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Joe Biden will unveil James Webb space telescope image today

US President Joe Biden will release the first ever deep space image from NASA’s new super space telescope later today.

The eagerly-anticipated picture will offer a sneak peek ahead of tomorrow’s full reveal of images from the $10 billion (£7.4 billion) James Webb Space Telescope.

It was launched at the end of last year with the aim of looking back in time to the dawn of the universe and to capture what happened just a couple of hundred million years after the Big Bang.  

NASA tweeted: ‘We can’t contain the excitement for @NASAWebb’s first full-color images!

‘President Biden will unveil one of the space telescope’s first images of deep space as a preview of what’s ahead.’

These will be the first science-quality pictures, although the US space agency did share an engineering test photo last week as a little preview.

President Biden will reveal the first image at 17:00 ET (22:00 BST) on NASA TV, while MailOnline will also be covering the unveiling live. 

US President Joe Biden will release the first ever deep space image from NASA’s James Webb Space Telescope (pictured) later today 

NASA tweeted: 'We can't contain the excitement for @NASAWebb's first full-color images!'

NASA tweeted: ‘We can’t contain the excitement for @NASAWebb’s first full-color images!’

President Joe Biden will reveal the first image at 17:00 ET (22:00 BST) on NASA TV , while MailOnline will also be covering the unveiling live

President Joe Biden will reveal the first image at 17:00 ET (22:00 BST) on NASA TV , while MailOnline will also be covering the unveiling live

TARGETS ACQUIRED! WHAT JAMES WEBB WILL CAPTURE FIRST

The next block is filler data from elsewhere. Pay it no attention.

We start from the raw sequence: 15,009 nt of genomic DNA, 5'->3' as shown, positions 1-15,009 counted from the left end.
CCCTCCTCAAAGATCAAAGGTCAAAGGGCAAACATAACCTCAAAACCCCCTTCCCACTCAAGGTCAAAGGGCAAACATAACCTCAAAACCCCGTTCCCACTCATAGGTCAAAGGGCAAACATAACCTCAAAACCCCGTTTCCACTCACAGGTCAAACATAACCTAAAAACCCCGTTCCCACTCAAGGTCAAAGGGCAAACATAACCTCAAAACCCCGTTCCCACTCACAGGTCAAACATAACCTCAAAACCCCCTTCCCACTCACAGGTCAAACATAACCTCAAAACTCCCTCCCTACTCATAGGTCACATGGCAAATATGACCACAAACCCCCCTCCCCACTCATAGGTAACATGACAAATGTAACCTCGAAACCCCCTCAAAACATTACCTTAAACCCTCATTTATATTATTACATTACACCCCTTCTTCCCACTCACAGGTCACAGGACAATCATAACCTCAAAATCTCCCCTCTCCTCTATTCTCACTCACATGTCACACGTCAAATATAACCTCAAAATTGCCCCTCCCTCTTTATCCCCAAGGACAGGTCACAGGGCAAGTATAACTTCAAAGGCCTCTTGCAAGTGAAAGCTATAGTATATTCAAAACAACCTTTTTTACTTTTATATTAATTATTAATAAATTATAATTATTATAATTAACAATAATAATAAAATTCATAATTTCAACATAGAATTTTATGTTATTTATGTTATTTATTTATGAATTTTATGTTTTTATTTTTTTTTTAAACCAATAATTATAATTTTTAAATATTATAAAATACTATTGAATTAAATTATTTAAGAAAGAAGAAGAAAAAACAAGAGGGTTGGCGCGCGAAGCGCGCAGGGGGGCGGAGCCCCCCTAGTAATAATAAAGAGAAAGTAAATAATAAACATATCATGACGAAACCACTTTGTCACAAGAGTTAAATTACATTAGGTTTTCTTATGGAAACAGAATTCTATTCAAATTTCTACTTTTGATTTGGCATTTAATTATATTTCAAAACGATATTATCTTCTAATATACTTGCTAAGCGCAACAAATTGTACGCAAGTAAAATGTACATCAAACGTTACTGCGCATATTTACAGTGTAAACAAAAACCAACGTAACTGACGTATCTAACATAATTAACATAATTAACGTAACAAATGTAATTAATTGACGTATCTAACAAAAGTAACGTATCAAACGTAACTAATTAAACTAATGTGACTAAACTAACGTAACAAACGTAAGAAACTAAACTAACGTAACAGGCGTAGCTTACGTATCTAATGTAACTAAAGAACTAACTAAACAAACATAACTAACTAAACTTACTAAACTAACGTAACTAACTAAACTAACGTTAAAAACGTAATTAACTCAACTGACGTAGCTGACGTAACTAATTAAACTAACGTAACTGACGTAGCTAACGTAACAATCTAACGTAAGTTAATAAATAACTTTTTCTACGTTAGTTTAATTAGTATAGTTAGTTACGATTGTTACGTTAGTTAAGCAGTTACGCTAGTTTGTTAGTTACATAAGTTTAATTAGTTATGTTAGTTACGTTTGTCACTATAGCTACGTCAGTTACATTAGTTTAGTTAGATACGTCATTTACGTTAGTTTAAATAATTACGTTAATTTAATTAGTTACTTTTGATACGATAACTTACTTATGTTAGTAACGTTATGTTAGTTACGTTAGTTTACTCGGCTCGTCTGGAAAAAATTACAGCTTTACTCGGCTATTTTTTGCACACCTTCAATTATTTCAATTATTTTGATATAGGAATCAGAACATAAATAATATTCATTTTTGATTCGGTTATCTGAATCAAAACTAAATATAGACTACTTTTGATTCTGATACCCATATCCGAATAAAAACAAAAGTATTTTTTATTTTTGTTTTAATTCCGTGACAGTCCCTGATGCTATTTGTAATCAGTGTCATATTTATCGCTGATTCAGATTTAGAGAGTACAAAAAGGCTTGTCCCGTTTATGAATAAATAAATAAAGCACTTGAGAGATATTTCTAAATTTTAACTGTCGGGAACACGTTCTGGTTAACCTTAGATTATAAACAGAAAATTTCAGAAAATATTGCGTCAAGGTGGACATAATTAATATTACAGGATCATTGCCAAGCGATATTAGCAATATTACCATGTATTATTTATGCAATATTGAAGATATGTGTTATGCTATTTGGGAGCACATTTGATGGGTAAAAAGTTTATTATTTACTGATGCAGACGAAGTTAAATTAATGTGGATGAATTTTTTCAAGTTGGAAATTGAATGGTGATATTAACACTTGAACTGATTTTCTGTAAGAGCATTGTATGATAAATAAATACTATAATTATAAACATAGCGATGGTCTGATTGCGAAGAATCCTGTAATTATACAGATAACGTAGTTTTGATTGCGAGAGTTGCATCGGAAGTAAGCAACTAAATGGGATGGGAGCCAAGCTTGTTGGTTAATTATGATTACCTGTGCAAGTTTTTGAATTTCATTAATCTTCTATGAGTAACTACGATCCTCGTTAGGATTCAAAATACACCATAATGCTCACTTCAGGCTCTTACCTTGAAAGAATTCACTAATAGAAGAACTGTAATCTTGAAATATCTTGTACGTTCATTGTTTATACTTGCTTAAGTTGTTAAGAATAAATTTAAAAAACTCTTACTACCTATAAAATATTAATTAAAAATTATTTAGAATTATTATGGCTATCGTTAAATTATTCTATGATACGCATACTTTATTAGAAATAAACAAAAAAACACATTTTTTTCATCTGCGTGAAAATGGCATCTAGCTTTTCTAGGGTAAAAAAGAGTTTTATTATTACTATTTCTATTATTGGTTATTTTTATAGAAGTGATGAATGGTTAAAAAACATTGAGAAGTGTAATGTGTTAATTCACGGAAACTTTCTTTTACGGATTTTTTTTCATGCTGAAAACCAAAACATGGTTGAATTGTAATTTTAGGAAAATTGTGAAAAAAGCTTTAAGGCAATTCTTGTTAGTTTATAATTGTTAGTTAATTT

The targets of the James Webb Space Telescope’s first images have been announced. They are: 

Massive foreground galaxy clusters magnify and distort the light of objects behind them, permitting a deep field view into both the extremely distant and intrinsically faint galaxy populations. 

The Carina Nebula is one of the largest and brightest nebulae in the sky, located approximately 7,600 light-years away in the southern constellation Carina. Nebulae are stellar nurseries where stars form. The Carina Nebula is home to many massive stars, several times larger than the sun.

WASP-96 b is a giant planet outside our solar system, composed mainly of gas. The planet, located nearly 1,150 light-years from Earth, orbits its star every 3.4 days. It has about half the mass of Jupiter, and its discovery was announced in 2014. 

The Southern Ring, or ‘Eight-Burst’ nebula, is a planetary nebula – an expanding cloud of gas, surrounding a dying star. It is nearly half a light-year in diameter and is located approximately 2,000 light years away from Earth. 

About 290 million light-years away, Stephan’s Quintet is located in the constellation Pegasus. It is notable for being the first compact galaxy group ever discovered in 1877. Four of the five galaxies within the quintet are locked in a cosmic dance of repeated close encounters.

Over the past few months it has also released a set of engineering pictures to demonstrate that all the hardware is working as it should on astronomy’s new space telescope.

Those images showed slightly different views of the Large Magellanic Cloud, a small satellite galaxy of our Milky Way.

Astronomers have previously said the first pictures would be ‘sure to deliver a long-waited ‘wow’ when they are unveiled next week.

NASA added that it will be ‘a unique moment for us all to stop and marvel at a view humanity has never seen before’.

Last week the space agency announced what the first targets would be for Webb.